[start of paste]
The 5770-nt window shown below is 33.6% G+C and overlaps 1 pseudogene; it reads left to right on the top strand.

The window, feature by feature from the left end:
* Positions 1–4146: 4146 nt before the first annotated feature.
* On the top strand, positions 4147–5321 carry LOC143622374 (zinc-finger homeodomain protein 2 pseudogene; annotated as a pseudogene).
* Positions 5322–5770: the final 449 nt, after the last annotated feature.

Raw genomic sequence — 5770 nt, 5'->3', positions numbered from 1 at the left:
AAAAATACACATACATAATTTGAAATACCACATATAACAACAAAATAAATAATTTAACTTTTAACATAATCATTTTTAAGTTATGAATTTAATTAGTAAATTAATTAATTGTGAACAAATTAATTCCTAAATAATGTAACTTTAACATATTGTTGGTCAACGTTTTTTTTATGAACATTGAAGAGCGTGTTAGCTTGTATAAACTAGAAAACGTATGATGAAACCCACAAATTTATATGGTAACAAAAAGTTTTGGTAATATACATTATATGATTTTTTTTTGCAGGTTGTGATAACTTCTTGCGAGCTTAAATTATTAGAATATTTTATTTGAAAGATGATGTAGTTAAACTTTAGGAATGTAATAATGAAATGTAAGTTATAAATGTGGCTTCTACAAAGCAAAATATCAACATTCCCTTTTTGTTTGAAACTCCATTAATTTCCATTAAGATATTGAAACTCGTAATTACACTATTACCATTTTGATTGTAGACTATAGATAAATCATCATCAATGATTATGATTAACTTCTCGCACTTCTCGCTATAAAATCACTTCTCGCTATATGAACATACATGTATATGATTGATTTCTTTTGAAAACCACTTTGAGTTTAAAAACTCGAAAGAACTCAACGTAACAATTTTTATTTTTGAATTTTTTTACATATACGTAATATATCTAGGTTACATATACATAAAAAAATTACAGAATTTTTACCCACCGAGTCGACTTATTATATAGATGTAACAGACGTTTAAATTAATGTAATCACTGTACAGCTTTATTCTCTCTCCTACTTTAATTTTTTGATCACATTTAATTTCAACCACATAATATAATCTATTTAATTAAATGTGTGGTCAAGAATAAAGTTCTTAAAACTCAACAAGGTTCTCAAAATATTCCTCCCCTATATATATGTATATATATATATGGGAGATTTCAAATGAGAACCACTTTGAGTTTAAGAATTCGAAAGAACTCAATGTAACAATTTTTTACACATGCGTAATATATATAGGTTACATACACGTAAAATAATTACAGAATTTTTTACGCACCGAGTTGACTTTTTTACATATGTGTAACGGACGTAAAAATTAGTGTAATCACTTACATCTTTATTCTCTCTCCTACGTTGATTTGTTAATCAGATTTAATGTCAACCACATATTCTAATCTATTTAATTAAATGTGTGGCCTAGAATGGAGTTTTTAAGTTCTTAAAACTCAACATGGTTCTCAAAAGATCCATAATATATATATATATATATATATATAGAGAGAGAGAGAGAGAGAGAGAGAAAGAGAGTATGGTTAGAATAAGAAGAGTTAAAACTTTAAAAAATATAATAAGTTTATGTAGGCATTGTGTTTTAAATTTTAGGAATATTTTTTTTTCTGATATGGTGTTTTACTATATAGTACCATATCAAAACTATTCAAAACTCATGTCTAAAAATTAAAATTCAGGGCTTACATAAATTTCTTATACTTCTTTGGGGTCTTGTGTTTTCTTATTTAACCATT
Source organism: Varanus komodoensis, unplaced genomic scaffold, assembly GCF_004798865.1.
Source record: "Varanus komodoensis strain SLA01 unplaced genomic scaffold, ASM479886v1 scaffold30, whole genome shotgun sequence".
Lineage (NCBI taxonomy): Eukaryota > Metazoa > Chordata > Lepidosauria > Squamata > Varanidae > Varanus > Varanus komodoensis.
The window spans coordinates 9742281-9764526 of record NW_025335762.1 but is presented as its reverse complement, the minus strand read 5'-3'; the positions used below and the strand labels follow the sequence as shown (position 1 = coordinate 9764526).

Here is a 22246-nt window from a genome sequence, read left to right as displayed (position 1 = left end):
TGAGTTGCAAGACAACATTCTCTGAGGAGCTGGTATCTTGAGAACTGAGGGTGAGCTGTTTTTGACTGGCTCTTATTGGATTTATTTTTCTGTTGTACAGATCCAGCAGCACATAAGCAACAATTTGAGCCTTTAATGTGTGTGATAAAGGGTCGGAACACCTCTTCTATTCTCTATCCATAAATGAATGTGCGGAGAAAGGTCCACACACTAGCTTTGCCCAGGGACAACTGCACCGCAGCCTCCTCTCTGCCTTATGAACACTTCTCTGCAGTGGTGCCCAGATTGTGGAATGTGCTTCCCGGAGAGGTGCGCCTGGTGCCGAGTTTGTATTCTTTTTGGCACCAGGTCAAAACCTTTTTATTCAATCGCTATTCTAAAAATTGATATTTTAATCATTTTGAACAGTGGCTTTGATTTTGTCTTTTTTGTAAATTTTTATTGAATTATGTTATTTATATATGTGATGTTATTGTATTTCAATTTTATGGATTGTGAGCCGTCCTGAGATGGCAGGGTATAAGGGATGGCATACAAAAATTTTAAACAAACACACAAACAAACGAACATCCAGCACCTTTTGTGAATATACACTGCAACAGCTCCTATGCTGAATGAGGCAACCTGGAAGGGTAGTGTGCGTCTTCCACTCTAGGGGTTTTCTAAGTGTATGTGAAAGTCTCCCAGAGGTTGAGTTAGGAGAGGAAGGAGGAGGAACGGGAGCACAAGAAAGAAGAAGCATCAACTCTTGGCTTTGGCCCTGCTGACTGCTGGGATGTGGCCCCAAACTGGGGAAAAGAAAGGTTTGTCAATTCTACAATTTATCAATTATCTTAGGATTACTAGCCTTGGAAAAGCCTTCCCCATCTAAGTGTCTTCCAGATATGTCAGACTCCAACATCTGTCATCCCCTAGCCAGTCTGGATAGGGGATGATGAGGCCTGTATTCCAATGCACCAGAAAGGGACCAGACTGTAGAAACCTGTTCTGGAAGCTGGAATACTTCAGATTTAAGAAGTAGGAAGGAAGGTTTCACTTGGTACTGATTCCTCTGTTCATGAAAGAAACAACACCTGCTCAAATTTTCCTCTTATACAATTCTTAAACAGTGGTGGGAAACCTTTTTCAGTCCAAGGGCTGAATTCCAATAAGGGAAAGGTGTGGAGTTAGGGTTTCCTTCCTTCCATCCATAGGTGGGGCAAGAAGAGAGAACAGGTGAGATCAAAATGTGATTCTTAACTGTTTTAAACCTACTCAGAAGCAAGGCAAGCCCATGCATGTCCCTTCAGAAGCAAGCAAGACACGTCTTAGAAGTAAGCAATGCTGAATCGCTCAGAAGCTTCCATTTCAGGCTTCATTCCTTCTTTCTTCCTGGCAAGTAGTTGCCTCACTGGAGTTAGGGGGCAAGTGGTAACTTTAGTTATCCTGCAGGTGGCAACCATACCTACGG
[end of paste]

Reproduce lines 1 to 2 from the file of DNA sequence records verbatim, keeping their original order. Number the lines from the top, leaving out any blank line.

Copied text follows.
The 5770-nt window shown below is 33.6% G+C and overlaps 1 pseudogene; it reads left to right on the top strand.

The window, feature by feature from the left end: